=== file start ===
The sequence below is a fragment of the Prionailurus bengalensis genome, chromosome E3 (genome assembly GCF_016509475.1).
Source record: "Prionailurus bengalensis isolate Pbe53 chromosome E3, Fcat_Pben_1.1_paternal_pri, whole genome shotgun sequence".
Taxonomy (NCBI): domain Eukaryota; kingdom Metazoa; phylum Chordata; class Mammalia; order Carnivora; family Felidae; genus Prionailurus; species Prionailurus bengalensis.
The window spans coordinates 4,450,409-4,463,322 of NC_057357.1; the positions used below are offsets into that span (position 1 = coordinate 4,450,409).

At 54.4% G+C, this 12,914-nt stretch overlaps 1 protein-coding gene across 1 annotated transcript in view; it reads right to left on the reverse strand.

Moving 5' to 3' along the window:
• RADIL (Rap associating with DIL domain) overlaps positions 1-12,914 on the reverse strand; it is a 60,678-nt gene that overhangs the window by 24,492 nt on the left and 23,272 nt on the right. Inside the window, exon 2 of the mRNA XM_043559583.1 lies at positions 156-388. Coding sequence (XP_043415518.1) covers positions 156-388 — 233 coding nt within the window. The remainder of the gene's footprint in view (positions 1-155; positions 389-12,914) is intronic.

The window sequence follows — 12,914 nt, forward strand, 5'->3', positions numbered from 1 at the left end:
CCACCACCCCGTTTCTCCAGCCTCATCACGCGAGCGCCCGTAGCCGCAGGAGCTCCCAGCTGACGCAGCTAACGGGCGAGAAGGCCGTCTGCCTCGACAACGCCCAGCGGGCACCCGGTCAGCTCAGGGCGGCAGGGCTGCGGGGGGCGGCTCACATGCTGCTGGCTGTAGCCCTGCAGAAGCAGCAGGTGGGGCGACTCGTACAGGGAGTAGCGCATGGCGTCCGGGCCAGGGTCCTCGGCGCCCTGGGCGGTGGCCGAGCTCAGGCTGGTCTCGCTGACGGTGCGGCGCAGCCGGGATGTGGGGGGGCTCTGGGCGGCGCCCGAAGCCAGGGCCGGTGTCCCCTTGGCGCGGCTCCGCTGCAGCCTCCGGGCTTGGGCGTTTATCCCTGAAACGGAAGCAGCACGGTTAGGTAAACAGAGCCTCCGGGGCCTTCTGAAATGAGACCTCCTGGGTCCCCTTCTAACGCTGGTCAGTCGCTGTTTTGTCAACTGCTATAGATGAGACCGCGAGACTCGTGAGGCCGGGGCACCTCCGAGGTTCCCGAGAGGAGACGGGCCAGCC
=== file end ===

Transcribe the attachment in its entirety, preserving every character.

The sequence below is a fragment of the Prionailurus bengalensis genome, chromosome E3 (genome assembly GCF_016509475.1).
Source record: "Prionailurus bengalensis isolate Pbe53 chromosome E3, Fcat_Pben_1.1_paternal_pri, whole genome shotgun sequence".
Taxonomy (NCBI): domain Eukaryota; kingdom Metazoa; phylum Chordata; class Mammalia; order Carnivora; family Felidae; genus Prionailurus; species Prionailurus bengalensis.
The window spans coordinates 4,450,409-4,463,322 of NC_057357.1; the positions used below are offsets into that span (position 1 = coordinate 4,450,409).

At 54.4% G+C, this 12,914-nt stretch overlaps 1 protein-coding gene across 1 annotated transcript in view; it reads right to left on the reverse strand.

Moving 5' to 3' along the window:
• RADIL (Rap associating with DIL domain) overlaps positions 1-12,914 on the reverse strand; it is a 60,678-nt gene that overhangs the window by 24,492 nt on the left and 23,272 nt on the right. Inside the window, exon 2 of the mRNA XM_043559583.1 lies at positions 156-388. Coding sequence (XP_043415518.1) covers positions 156-388 — 233 coding nt within the window. The remainder of the gene's footprint in view (positions 1-155; positions 389-12,914) is intronic.

The window sequence follows — 12,914 nt, forward strand, 5'->3', positions numbered from 1 at the left end:
CCACCACCCCGTTTCTCCAGCCTCATCACGCGAGCGCCCGTAGCCGCAGGAGCTCCCAGCTGACGCAGCTAACGGGCGAGAAGGCCGTCTGCCTCGACAACGCCCAGCGGGCACCCGGTCAGCTCAGGGCGGCAGGGCTGCGGGGGGCGGCTCACATGCTGCTGGCTGTAGCCCTGCAGAAGCAGCAGGTGGGGCGACTCGTACAGGGAGTAGCGCATGGCGTCCGGGCCAGGGTCCTCGGCGCCCTGGGCGGTGGCCGAGCTCAGGCTGGTCTCGCTGACGGTGCGGCGCAGCCGGGATGTGGGGGGGCTCTGGGCGGCGCCCGAAGCCAGGGCCGGTGTCCCCTTGGCGCGGCTCCGCTGCAGCCTCCGGGCTTGGGCGTTTATCCCTGAAACGGAAGCAGCACGGTTAGGTAAACAGAGCCTCCGGGGCCTTCTGAAATGAGACCTCCTGGGTCCCCTTCTAACGCTGGTCAGTCGCTGTTTTGTCAACTGCTATAGATGAGACCGCGAGACTCGTGAGGCCGGGGCACCTCCGAGGTTCCCGAGAGGAGACGGGCCAGCC